25 Days of Christmas: ‘A Christmas Story’

Written by Megan LaBruna

CHRISTMASHEADER

 

You can’t possibly make it through December without seeing A Christmas Story playing at least once on cable.  It is literally impossible.  Perhaps what makes A Christmas Story such a popular film is that it shows the messy, foul mouthed, realistic side of the chaos that defines the holiday season.  The movie, narrated by an older version of the main character, Ralphie (Peter Billingsley), focuses mostly on his family, The Parkers, around Christmas time in the 1940’s.  I have to confess, I have never once seen this movie from beginning to end.  It’s something I pride myself on.   I know the movie inside and out, I have watched every scene multiple times, but I’ve never actually sat and viewed it in chronological order which I can thank TBS’ 24 hour marathon for.

The overall plot centers around the one thing Ralphie wants for Christmas: A Red Ryder Carbine Action 200-shot Range Model air rifle.  This kid lives, dreams and breaths this gift.  Yet he is constantly reminded by his mother and even the mall Santa that he’ll shoot his eye out with the BB gun.

Photo Credit: Warner Bros. Entertainment
Photo Credit: Warner Bros. Entertainment

While there are so many things I could mention about this movie, I don’t have the time or the space to write it all.  Instead I’ve decided to condense it down to the most important subplots. That way at least if you’ve never seen it, you can fake it until you actually watch it, which you should totally do since it plays for TWENTY FOUR HOURS STRAIGHT. One of the first scenes of the film and one of my favorites involves Flick (Scott Schwartz) a friend of Ralphie’s  being triple dog dared to lick a pole in the freezing cold.  His tongue gets stuck, he freaks out and everyone leaves him outside on the playground to freeze to death until the teacher notices he’s missing and calls for help.

Any scene with Ralphie’s kid brother Randy (Ian Petrella) is a must see in my book.  I love this character so much, because his scenes are so true to life regardless of what decade this takes place in.  His mother gets him into this elaborate snowsuit and then of course he has to go potty.   He then gets bundled up again, waddles outside and falls on the ground.  The result is pretty similar to what it’s like to see a turtle fall shell side down.  The poor kid can’t even move to get up, it gets me every time!

Of course there’s the classic bunny pajamas from Aunt Clara and the time Ralphie didn’t say FUDGE, but said the real “F-dash dash dash” word instead, resulting in a bar of soap in the mouth.  But, the best subplot, in my opinion, belongs to the leg lamp.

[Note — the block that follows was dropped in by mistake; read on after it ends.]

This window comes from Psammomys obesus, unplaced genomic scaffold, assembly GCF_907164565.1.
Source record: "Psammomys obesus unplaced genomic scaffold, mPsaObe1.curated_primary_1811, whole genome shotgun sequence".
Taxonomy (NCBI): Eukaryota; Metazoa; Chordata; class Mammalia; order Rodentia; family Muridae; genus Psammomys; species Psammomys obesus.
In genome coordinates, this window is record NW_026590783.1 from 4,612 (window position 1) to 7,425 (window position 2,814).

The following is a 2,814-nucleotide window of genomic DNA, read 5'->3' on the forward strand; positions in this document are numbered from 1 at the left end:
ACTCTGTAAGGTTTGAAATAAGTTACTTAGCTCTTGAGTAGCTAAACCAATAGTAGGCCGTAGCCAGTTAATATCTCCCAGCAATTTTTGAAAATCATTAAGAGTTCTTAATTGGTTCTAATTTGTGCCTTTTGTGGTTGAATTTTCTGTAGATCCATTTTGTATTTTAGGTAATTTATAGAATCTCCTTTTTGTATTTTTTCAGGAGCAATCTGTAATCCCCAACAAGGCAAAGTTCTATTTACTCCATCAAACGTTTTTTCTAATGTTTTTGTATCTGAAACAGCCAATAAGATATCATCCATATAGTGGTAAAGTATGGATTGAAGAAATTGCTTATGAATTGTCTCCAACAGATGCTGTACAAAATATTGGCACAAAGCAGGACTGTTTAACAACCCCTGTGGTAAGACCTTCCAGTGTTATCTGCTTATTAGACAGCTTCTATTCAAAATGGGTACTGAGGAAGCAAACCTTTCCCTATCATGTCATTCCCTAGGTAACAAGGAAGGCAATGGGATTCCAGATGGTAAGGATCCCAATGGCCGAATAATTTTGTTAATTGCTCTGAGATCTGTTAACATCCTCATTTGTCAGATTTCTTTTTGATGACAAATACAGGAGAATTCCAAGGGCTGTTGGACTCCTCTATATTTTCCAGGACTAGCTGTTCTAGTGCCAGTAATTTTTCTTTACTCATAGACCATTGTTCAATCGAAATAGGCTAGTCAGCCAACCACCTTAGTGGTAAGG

Ralphie’s father is notified that he has won a major award, but when the box arrives, it ends up being a lamp in which the base is a woman’s leg with fishnet stockings that lights up and is adorned with a fringe lined lampshade.  It is equal parts gaudy and crude, but mostly just tacky and quickly becomes his father’s favorite piece of decor.  If you need a good one liner from this movie, this is the scene to quote.  “Fra-GEE-leh! It must be Italian!”

Photo Credit: Warner Bros. Entertainment
Photo Credit: Warner Bros. Entertainment

There’s a bully with yellow eyes who gets what he deserves, an “accident” involving the leg lamp, and an anticlimactic decoded message from “Little Orphan Annie” that can be ranked as honorable mention scenes, but A Christmas Story all truly boils down to one Christmas wish from a boy who just wants his Red Ryder rifle.

Christmas day comes about and Ralphie thinks he didn’t get rifle, until his parents surprise him with one last gift.  The glorious rifle he had been wanting.  He goes outside and fires it for the first time, only to have the incessant warnings of his mother and Santa come true.  He shoots his eye out!  Just kidding, in reality the BB just hits his face and knocks his glasses off, which he then steps on and breaks.  Not willing to let his mom know she was right, he does what all kids do in a similar situation.  He comes up with an elaborate lie.

The Parker family’s Christmas night doesn’t go any smoother.  Their dog eats the Christmas turkey and the family ends up eating dinner at the only place open on Christmas day… a Chinese restaurant.  Their day isn’t perfect, their family isn’t perfect, but they’re all together for the holiday and they manage to have a great time anyways, and that’s the true moral of their Christmas story.   Well that and if you wish really hard you may just get that Red Ryder rifle you wished for…just don’t shoot your eye out!